Hi Beth and welcome! I found the following information that might be of help in regards to hypoglycemia and diet:
It really isn't that hard to increase calories as a vegan. I had to put on over twenty lbs to get healthy as a vegan due to other health conditions. Here are some ideas that helped me:
I would make homemade bread and use whole wheat flour and add ground flaxseed and/or sesame seeds to my dough. I would also slice it thicker than a store bought bread. If you buy bread, there are vegan breads that are more calorific. I like Rudi's organic vegan breads:
Now, you can add stuff to your slices of bread, and one way to increase nutrient density, protein, and calories all at once is to puree beans to make a dip you can spread on your bread. This is a great breakfast! Hummus is an easy example of a bean dip that can be spread on slices of bread/toast. I like to make a lemon/white bean dip, or kidney bean salsa type of dip. You can get in a larger serving of beans by pureeing them and adding stuff like tahini, or a little olive oil, or cooked carrot and so on into your bean dip. I have also had just plain whole beans on toast and that is great too but will be more filling with less beans so you don't get as many calories.
Speaking of pureeing beans, have you ever made split pea soup? This is a rich, high protein, calorie dense soup. I simply saute some onion, carrot, lemon juice, veggie broth in a large soup pan, then add a cup or so of dried split peas, and add four cups of water and/or vegetable broth. Simmer for a half hour or so until the beans are soft, then puree the soup in batches in a blender for a thick creamy filling soup. And have some bread on the side.
Avocado is great in salads or sliced in sandwiches, and if you have ever made avocado pesto, try that rubbed in some whole wheat pasta or spaghetti or if you don't eat gluten or pasta, rub it into another whole grain like millet, or quinoa.
Even a garden salad can be made heavier by adding avocado, whole olives, seeds (sunflower for instance), nuts, and nut butter dressings. Almond and peanut butter were my best friends when I needed to put on weight. For a quick and easy snack, especially while out hiking, I would slather a whole wheat tortilla with almond butter or peanut butter and fold it in half. Adding raisins to it was even better.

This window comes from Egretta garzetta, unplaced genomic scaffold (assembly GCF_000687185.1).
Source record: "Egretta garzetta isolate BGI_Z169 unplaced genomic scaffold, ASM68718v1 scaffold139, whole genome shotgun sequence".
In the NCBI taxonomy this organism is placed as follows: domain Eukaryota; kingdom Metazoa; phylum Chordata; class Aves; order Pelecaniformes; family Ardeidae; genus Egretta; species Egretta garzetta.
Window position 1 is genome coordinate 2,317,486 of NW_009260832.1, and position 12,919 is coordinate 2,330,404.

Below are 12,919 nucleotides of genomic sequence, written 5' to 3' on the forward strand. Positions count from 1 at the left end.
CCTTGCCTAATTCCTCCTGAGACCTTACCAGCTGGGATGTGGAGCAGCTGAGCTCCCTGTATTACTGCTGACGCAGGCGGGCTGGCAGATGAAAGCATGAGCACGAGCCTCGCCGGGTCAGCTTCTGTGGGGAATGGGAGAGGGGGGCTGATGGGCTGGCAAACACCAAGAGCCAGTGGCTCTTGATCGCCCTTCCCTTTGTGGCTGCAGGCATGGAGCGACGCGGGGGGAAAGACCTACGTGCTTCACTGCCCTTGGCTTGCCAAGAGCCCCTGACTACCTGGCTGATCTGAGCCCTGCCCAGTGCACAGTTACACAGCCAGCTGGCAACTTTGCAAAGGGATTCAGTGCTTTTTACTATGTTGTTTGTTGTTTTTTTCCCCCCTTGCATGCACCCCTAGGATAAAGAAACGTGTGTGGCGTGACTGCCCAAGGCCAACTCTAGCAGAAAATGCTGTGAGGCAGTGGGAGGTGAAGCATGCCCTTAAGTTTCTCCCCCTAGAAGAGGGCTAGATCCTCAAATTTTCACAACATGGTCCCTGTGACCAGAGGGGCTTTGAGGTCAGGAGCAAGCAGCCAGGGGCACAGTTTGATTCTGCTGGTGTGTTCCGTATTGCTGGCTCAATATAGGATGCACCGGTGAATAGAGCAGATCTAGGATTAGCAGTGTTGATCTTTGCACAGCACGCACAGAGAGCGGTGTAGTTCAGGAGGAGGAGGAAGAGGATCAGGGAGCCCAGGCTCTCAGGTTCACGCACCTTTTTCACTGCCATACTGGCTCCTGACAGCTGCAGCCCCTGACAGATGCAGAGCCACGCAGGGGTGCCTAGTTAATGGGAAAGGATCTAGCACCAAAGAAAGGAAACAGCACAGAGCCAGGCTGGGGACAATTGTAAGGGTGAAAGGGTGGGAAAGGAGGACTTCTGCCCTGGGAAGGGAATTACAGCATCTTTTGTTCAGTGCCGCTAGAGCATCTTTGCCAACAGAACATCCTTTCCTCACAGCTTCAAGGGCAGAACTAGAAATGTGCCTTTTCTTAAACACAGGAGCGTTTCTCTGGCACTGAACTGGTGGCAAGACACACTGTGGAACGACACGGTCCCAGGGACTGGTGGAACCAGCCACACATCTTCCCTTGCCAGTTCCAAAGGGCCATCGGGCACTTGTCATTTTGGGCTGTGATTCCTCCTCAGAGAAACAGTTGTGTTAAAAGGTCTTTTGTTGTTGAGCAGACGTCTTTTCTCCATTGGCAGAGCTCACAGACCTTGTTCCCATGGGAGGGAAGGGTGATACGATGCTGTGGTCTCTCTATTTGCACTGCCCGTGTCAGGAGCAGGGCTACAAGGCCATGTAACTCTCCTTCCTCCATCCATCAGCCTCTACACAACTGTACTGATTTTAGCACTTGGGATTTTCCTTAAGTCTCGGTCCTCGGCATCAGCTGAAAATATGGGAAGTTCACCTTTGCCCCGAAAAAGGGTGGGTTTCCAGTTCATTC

Another favorite...blend firm tofu with a banana or two, some pure cocoa powder, and a splash of plant milk. I add a pinch of salt and a little stevia (doesn't increase blood sugar) also, and it makes a nice rich pudding and very high protein and high calcium if you use a calcium set tofu.
Energy bars are great too. I make a dozen and freeze them and then just take out one when I need it and they take very little time to thaw. Some are downright awesome right out of the freezer. I like to follow this recipe formula:
Often it is really a matter of just experimenting with vegan recipes. I can think of tons of them that are higher calorie and filling. How about these?:
I think a key is to make food in batches and freeze it so you always have stuff on hand and aren't always cooking. If I make bread I make two loaves at a time.
A crockpot is great too, especially for making a large batch of steel cut oats or millet or brown rice (and add ins like coconut or nuts/seeds or plant milk or sliced apples and spices etc). It's as easy as throwing in some grain, add ins, and liquid and turning on the crockpot and going to bed. Seven or eight hours later when you are ready to eat breakfast you have a nice hot batch of food waiting. Stews and chili are great for this too! Make it overnight and then let it cool and store it in the refrigerator or freezer. I do this for a week's worth of lunches and store it in the refrigerator and I have it on hand for a whole week (keeps that long).
Also, drink higher calorie full fat plant milks like almond or soy milk in the 120 calorie per cup range. Or make your own plant milk and make it more dense. I have made homemade flaxseed, sesame seed, almond milk, rice milk, and oat milk. You can leave out the sugar or add just a smaller amount of it too.
If you are pinched for time, there are commercial vegan foods that work, such as cliff or larabars that are more calorific and filling as a snack. Or veggie burgers like Bocca, Gardein etc. Or try an Amy's vegan burrito from the frozen section (they even carry gluten free vegan ones too!).
when I was putting on weight, I had to be more open and flexible with allowing for occasional processed vegan foods and not be so strict with my diet as far as sticking only to "whole foods". the foods I mentioned above were helpful when I didn't feel like cooking or was on the trail or traveling. They can also help with increasing protein. There is no need to rely on expensive protein powders all the time. You can also add stuff like chia seeds, nut butters, chickpeas, and other higher protein and/or fat foods to smoothies.
One more favorite lol. If you soak raw grains like buckwheat groats or steel cut oats or oat groats or even millet for about eight to twelve hours (ie overnight), you can blend them into a puree and add fresh fruit to the blender as well and have a raw porridge for breakfast. Raw soaked grains are more calorific per cup than say cooked oatmeal which is made up of mostly water. The volume is less but the density greater so you get more calories, more protein, more nutrients for the same cup of cereal. And whole grains don't tend to increase blood sugar the way white flour and bread or processed sugared cereals do.
Here are a few examples of raw porridge:
I hope this helps.